By Vatican News staff writer
A Catholic priest, Father Ferdinand Fanen Nguban, and at least three other people were killed in an attack on Tuesday at a parish in Benue State, in Nigeria’s middle belt region.
Local news sources say that the priest had just finished celebrating the morning Mass and was within the church premises when the unknown assailants shot at him.
Up until the tragic attack, Fr. Nguban served as the Assistant Priest at St. Paul Quasi Parish, Ayetwar, Agu Centre Village, in the Katsina-Ala Local Government Area. He was ordained a priest in July 2015.
A Wednesday statement from the Chancellor of the Diocese of Katsina-Ala, Fr Fidelis Phelle Akumbul recounts the incident: “After celebrating Mass and while he prepared to leave for Chrism Mass at St. Gerard Majella Cathedral, Katsina-Ala, to renew his priestly vows alongside his brother priests, there was pandemonium among the internally displaced persons who took refuge in the parish premises.”
“Fr Ferdinand went out to find out the cause of the confusion. He was shot in the head as he tried to take cover after sighting armed gunmen,” the statement said.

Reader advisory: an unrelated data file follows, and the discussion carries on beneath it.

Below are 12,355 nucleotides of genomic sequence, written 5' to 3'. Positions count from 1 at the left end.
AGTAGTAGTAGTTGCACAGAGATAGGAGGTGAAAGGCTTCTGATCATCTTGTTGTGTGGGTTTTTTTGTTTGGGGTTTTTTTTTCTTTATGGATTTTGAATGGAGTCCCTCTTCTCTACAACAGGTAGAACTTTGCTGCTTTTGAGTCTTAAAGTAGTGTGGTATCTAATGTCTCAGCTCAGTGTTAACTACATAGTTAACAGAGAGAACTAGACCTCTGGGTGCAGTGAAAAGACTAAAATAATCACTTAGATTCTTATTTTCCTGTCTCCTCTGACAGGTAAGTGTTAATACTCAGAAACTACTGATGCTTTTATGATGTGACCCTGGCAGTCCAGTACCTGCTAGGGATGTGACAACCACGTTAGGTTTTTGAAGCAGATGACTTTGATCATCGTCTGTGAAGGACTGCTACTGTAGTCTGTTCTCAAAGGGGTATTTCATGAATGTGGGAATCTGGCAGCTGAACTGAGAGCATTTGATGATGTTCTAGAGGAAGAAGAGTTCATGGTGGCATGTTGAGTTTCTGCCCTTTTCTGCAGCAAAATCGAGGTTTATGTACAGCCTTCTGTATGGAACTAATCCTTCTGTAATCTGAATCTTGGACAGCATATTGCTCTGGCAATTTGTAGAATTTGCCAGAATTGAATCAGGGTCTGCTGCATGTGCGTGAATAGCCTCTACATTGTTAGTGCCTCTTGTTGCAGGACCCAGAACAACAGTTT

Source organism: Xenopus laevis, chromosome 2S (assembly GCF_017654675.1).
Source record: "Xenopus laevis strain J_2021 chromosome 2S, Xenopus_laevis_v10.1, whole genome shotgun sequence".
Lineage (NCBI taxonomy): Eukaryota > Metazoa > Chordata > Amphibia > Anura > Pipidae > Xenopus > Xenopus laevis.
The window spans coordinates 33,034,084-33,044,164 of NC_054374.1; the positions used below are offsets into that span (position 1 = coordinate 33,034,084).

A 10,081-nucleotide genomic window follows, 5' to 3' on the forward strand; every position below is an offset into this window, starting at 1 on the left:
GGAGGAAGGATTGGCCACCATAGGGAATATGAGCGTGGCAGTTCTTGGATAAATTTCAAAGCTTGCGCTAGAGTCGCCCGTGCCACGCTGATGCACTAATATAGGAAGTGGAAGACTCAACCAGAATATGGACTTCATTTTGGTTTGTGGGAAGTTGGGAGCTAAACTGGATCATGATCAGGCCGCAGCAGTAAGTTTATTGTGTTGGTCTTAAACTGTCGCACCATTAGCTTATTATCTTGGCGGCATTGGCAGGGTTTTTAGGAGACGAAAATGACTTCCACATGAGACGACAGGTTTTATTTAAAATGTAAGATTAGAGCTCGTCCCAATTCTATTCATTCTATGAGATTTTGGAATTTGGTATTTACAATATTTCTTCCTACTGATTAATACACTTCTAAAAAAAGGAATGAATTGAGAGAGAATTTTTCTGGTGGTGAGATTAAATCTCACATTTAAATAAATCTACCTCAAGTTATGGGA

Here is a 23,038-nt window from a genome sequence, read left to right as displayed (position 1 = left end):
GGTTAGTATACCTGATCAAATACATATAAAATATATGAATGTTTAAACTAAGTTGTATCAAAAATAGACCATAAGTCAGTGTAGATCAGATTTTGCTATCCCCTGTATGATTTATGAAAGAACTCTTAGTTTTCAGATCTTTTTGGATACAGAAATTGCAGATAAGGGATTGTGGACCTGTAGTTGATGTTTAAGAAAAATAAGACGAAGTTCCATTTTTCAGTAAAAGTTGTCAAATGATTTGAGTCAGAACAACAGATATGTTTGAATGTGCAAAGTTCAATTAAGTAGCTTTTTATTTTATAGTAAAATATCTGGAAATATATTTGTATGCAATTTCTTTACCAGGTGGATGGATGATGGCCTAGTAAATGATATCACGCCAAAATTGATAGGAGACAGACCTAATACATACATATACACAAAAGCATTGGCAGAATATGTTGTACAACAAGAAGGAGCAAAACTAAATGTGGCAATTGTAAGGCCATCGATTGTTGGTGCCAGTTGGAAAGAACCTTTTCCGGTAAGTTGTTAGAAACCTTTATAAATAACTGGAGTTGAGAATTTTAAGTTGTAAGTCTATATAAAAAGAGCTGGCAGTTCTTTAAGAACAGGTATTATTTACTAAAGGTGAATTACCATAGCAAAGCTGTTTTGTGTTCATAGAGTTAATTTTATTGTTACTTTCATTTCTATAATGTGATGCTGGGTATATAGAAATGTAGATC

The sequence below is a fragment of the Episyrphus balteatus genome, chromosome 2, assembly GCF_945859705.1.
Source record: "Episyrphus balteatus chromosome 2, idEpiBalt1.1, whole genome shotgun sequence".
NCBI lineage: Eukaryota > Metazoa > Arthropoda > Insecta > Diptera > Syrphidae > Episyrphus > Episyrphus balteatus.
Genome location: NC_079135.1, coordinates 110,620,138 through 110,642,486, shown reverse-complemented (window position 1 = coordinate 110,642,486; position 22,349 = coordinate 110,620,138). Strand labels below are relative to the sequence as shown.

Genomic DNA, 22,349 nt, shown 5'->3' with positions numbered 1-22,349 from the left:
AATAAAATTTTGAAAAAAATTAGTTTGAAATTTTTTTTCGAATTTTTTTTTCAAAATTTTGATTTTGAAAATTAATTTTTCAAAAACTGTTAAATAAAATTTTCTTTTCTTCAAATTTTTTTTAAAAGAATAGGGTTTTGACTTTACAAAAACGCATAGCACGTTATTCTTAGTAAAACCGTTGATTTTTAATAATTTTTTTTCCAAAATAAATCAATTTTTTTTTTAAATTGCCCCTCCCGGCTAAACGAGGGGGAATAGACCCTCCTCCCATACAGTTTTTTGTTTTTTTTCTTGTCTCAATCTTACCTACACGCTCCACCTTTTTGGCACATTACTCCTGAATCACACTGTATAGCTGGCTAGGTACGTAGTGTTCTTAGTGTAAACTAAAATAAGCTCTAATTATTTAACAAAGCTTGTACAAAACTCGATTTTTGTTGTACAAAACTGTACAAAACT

Several houses were also said to have been set ablaze during the Tuesday attack by the gunmen.
Confirming the attack, Police Public Relations Officer (PPRO) of Benue Command, DSP Catherine Anene said that the bodies had been deposited at General Hospital, Katsina-Ala.
The PPRO added that a joint operation of Police and other security agencies is on the trail of the hoodlums.
Benue state governor, Samuel Ortom, in a statement issued on Wednesday by his chief press secretary, Terver Akase, condemned the killing of Fr. Nguban and offered assurances that the state government would not relent until those responsible for the killing and other attacks are brought to justice.
The tragic killing of Fr. Nguban adds to the long list of instances of rising insecurity in Nigeria. This latest attack comes just a few days after the release of another priest, Fr. Harrison Egwuenu of the Diocese of Warri, who was kidnapped by gunmen on 15 March.
Nigeria’s challenges with insecurity, especially in the northern region, stem from multiple reasons, including overstretched and underequipped security forces. School abductions and kidnappings for ransom are sadly becoming a lucrative industry, while the nation still battles with attacks from the Boko Haram extremist group and other issues stemming from conflicts between the nomadic Fulani herdsmen and local indigenous peoples.